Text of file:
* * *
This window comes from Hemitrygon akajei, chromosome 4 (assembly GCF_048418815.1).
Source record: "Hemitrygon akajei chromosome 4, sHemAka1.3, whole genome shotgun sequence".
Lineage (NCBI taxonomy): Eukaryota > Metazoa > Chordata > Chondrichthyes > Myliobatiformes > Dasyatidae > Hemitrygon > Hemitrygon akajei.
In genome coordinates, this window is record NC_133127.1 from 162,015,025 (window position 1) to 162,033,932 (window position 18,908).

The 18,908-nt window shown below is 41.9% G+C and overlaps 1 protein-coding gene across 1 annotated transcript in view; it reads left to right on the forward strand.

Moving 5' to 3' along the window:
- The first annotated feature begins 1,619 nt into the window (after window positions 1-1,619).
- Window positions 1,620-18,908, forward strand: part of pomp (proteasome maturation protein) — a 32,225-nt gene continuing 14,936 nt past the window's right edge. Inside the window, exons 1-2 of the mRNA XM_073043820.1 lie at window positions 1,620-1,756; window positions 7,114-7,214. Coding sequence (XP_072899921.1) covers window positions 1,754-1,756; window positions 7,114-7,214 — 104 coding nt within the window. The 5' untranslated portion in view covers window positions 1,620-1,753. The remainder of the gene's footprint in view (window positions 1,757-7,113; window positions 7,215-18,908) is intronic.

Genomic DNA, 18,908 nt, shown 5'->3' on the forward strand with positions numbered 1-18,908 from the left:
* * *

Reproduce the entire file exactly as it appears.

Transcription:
This window comes from Hemitrygon akajei, chromosome 4 (assembly GCF_048418815.1).
Source record: "Hemitrygon akajei chromosome 4, sHemAka1.3, whole genome shotgun sequence".
Lineage (NCBI taxonomy): Eukaryota > Metazoa > Chordata > Chondrichthyes > Myliobatiformes > Dasyatidae > Hemitrygon > Hemitrygon akajei.
In genome coordinates, this window is record NC_133127.1 from 162,015,025 (window position 1) to 162,033,932 (window position 18,908).

The 18,908-nt window shown below is 41.9% G+C and overlaps 1 protein-coding gene across 1 annotated transcript in view; it reads left to right on the forward strand.

Moving 5' to 3' along the window:
- The first annotated feature begins 1,619 nt into the window (after window positions 1-1,619).
- Window positions 1,620-18,908, forward strand: part of pomp (proteasome maturation protein) — a 32,225-nt gene continuing 14,936 nt past the window's right edge. Inside the window, exons 1-2 of the mRNA XM_073043820.1 lie at window positions 1,620-1,756; window positions 7,114-7,214. Coding sequence (XP_072899921.1) covers window positions 1,754-1,756; window positions 7,114-7,214 — 104 coding nt within the window. The 5' untranslated portion in view covers window positions 1,620-1,753. The remainder of the gene's footprint in view (window positions 1,757-7,113; window positions 7,215-18,908) is intronic.

Genomic DNA, 18,908 nt, shown 5'->3' on the forward strand with positions numbered 1-18,908 from the left: